## Easy Mathematics Step-by-Step (2012)

### Chapter 13. Polynomials

In this chapter, you learn about polynomials. This chapter begins with a discussion of the elementary concepts that you need to know to ensure your success when working with polynomials.

**Terms and Monomials**

In an algebraic expression, *terms* are the parts of the expression that are connected to the other parts by plus or minus symbols. If the algebraic expression has no plus or minus symbols, then the algebraic expression itself is a term.

**Problem** Identify the terms in the given expression.

** a**.

**Solution**

** a**.

*Step 1*. The expression contains plus and minus symbols, so identify the quantities between the plus and minus symbols.

The terms are , and 27.

*Step 1*. There are no plus or minus symbols, so the expression is a term.

The term is 3*x*^{5}.

A *monomial* is a special type of term that, when simplified, is a constant or a product of one or more variables raised to *nonnegative* integer powers, with or without an explicit coefficient.

In monomials, no variable divisors, negative exponents, or variables as radicands of simplified radicals are allowed.

**Problem** Specify whether the term is a monomial. Explain your answer.

__c____.__ 0

__d____.__ 3*x*^{5}

__f____.__ 4*x*^{–3}*y*^{2}

**Solution**

*Step 1*. Check whether –8*x* meets the criteria for a monomial.

–8*x* is a term that is a variable raised to a positive integer power of 1 (understood), with an explicit coefficient of –8, so it is a monomial.

*Step 1*. Check whether meets the criteria for a monomial.

is a term, but it contains division by a variable, so it is not a monomial.

** c**. 0

*Step 1*. Check whether 0 meets the criteria for a monomial.

0 is a constant, so it is a monomial.

*Step 1*. Check whether 3*x*^{5} meets the criteria for a monomial.

3*x*^{5} is a term that is a variable raised to a positive integer power of 5, with an explicit coefficient of 3, so it is a monomial.

*Step 1*. Check whether meets the criteria for a monomial.

is a constant, so it is a monomial.

*Step 1*. Check whether meets the criteria for a monomial.

contains a negative exponent, so it is not a monomial.

*Step 1*. Check whether meets the criteria for a monomial.

is a term, but it contains a variable as the radicand of a simplified radical, so it is not a monomial.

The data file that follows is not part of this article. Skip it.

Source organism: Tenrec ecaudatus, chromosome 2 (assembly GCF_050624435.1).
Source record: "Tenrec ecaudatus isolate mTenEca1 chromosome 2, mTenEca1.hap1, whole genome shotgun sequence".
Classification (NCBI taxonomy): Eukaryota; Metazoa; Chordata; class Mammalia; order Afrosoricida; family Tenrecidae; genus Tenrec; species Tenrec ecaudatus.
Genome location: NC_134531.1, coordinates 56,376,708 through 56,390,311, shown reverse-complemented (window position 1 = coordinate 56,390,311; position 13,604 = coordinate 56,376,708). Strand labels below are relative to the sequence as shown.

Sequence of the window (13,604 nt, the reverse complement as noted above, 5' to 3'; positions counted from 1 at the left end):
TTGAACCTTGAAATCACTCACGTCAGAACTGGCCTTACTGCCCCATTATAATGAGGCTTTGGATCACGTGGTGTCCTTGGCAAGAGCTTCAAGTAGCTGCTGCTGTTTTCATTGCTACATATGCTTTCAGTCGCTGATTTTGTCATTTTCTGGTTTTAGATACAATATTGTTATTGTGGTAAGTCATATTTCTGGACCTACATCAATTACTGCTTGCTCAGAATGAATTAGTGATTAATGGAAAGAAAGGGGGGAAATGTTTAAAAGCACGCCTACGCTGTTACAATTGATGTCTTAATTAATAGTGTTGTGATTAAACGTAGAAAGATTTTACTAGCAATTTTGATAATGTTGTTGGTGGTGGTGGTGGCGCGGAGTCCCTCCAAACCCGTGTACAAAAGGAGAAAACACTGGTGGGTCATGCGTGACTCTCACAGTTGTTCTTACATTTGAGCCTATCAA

The *constants* in monomials can be divisors, have negative exponents, or be radicands in a radical. For instance, is a monomial.

**Polynomials**

A *polynomial* is a single monomial or a sum of monomials. A polynomial that has exactly one term is a *monomial*. A polynomial that has exactly two terms is a *binomial*. A polynomial that has exactly three terms is a *trinomial*. A polynomial that has more than three terms is just a general polynomial.

**Problem** State the most specific name for the given polynomial.

**Solution**

*Step 1*. Count the terms of the polynomial.

has exactly two terms.

*Step 2*. State the specific name.

is a binomial.

*Step 1*. Count the terms of the polynomial.

has exactly two terms.

*Step 2*. State the specific name.

is a binomial.

*Step 1*. Count the terms of the polynomial.

has exactly three terms.

*Step 2*. State the specific name.

is a trinomial.

*Step 1*. Count the terms of the polynomial.

has exactly one term

*Step 2*. State the specific name.

is a monomial.

*Step 1*. Count the terms of the polynomial.

has exactly six terms.

*Step 2*. State the specific name.

is a polynomial.

**Like Terms**

Monomials that are constants or monomials that have exactly the same variable factors (i.e., the same letters with the same corresponding exponents) are *like terms*. Like terms are the same except, perhaps, for their coefficients. Terms that are not like terms are *unlike terms*.

**Problem** State whether the given monomials are like terms. Explain your answer.

** c**. 100 and 45

**Solution**

** a**.

and

*Step 1*. Check whether and meet the criteria for like terms.

and are like terms because they are exactly the same except for their numerical coefficients.

*Step 1*. Check whether and meet the criteria for like terms.

and are not like terms because the corresponding exponents on *x* and *y* are not the same.

** c**. 100 and 45

*Step 1*. Check whether 100 and 45 meet the criteria for like terms.

100 and 45 are like terms because they are both constants.

*Step 1*. Check whether 25 and 25*x* meet the criteria for like terms.

25 and 25*x* are not like terms because they do not contain the same variable factors.

**Adding and Subtracting Monomials**

Because variables are standing in for numbers, you rely on the properties of numbers to justify operations with polynomials. (See __Chapter 1__ for a discussion of the properties of numbers.)

**Addition and Subtraction of Monomials**

1. To add monomials that are like terms, add their numerical coefficients and use the sum as the coefficient of their common variable component.